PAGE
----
Can musicpage.com become a valuable tool for ‘professional musicians’? Grant Hart, Fizzle Like a Flood tonight…
by Tim McMahan, Lazy-i.com
I’m always surprised at the number of people who think I write about music for a living. I don’t. My real job — the one that pays the bills — involves managing rather large and complex websites (and no, Lazy-i.com isn’t one of them). So I know the anxiety involved in developing and launching a website. Will everything work when you go to production? Will it be able to handle the traffic?
The reason for the above caveat will become apparent in just a few paragraphs.
Last night David Codr hosted an invitation-only launch party at The Waiting Room for his new website, musicpage.com (a winner of a domain name). If you judge these sorts of events by the catering and booze, this one was a homerun. There were literally piles of food stacked on tables throughout the bar as well as a team of attractive hostesses walking around with platters of good-tasting grub.
As for the crowd, it was like stepping into a time machine set to 1995. I saw a lot of people I haven’t seen in years, folks who were involved with the Omaha music scene pre-Saddle Creek, and almost no one associated with the modern day (or even pre-Creek era) indie music scene. And I wasn’t surprised. It always seemed like Codr’s former project, the Midwest Music Directory (and whatever it evolved into) was focused on bands looking for mainstream success; the kind of acts that actively seek out “agents” and managers, like Reuben Kincade or Spinal Tap’s Ian Faith. I don’t know any indie bands that have a “manager” per se. Most handle that sort of thing on their own.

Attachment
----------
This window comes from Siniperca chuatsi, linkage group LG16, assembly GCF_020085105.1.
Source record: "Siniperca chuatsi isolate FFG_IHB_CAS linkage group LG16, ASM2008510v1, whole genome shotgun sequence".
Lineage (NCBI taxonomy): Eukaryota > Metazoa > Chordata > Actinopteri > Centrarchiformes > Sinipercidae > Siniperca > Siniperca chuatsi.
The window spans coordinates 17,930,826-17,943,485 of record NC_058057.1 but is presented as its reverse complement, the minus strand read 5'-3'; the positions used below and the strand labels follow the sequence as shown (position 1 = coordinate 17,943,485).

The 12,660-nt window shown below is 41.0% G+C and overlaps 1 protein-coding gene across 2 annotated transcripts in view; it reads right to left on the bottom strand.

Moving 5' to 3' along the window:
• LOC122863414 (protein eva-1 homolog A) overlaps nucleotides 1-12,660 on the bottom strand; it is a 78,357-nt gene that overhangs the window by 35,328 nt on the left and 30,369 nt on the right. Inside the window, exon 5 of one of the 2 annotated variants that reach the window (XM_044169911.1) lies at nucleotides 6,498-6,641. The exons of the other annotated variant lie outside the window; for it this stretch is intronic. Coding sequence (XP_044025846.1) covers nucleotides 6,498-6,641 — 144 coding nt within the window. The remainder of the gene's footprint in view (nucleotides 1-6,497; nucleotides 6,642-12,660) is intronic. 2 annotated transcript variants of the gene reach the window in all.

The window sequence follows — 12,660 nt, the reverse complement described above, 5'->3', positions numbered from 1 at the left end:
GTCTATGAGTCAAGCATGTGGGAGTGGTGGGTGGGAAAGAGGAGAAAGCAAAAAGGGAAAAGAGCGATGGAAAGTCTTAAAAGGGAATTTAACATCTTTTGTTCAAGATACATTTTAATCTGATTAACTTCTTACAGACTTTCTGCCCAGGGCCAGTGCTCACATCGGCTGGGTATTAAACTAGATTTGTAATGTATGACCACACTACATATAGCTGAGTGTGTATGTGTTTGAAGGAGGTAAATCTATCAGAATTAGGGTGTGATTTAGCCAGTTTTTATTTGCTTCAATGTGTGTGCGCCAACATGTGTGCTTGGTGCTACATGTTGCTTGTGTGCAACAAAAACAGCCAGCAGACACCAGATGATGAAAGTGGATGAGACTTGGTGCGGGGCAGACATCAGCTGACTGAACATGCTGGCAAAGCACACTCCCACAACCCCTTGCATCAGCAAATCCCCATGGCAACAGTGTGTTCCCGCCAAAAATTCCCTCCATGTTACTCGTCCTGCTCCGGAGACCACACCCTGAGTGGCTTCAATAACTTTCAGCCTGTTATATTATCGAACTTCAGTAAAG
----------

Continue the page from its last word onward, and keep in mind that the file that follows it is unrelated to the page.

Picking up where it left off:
On the blackened stage a huge projection screen showed a countdown clock ticking down the seconds until the official launch of musicpage.com, and at 8 p.m. sharp, the moment arrived with a wave of applause from the 100 or so people on hand. Codr proceeded to walk people through the website, which he refered to as a “community” — a community not designed for music fans, but rather for music professionals.
The site will be a database that houses profiles that include detailed contact and production specs. “For example, a band profile will list different contact tabs where their manager, agent, publicist, label or tour manager’s info is displayed as links that can take you to their profiles,” Codr told me a couple weeks ago. “Another example would be the venue profiles — we list a bunch of production specs (capacity, format, age limits, average crowd age, how many monitor mixes, lighting specs, etc.), along with the venue’s bio, booking policy, linked contacts and even suggested local press to contact.”
He also said the site will have “organizational features,” like online notes. “Users can post notes to any profile on the community,” he said. “But only the person who adds the notes can read them. So if you’re talking to someone and there is some information you want to remember for the next time you talk to that person, you just add it to the profile notes.”
Other features include gig swaps for bands, and music industry help wanted ads (musicians wanted, bands wanted, studio looking for an engineer, etc).